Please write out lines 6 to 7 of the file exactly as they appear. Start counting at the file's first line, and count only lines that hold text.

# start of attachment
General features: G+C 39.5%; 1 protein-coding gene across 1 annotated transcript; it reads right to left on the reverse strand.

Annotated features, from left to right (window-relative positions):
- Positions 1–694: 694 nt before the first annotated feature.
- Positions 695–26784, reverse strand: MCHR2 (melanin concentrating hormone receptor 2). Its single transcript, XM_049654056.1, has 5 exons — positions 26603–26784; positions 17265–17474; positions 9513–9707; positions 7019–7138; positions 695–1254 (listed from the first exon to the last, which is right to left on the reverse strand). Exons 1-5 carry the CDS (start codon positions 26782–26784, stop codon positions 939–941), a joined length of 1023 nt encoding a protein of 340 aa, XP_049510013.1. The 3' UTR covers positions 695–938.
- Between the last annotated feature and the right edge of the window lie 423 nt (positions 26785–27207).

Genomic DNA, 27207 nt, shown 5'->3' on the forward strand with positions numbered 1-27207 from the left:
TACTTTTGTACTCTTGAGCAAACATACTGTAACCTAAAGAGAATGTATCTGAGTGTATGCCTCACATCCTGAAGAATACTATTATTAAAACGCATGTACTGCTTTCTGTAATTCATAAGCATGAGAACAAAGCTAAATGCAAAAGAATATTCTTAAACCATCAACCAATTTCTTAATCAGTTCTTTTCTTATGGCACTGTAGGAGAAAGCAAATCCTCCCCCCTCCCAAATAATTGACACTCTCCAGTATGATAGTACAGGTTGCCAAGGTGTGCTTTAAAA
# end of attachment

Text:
Genomic DNA, 27207 nt, shown 5'->3' on the forward strand with positions numbered 1-27207 from the left:
TACTTTTGTACTCTTGAGCAAACATACTGTAACCTAAAGAGAATGTATCTGAGTGTATGCCTCACATCCTGAAGAATACTATTATTAAAACGCATGTACTGCTTTCTGTAATTCATAAGCATGAGAACAAAGCTAAATGCAAAAGAATATTCTTAAACCATCAACCAATTTCTTAATCAGTTCTTTTCTTATGGCACTGTAGGAGAAAGCAAATCCTCCCCCCTCCCAAATAATTGACACTCTCCAGTATGATAGTACAGGTTGCCAAGGTGTGCTTTAAAA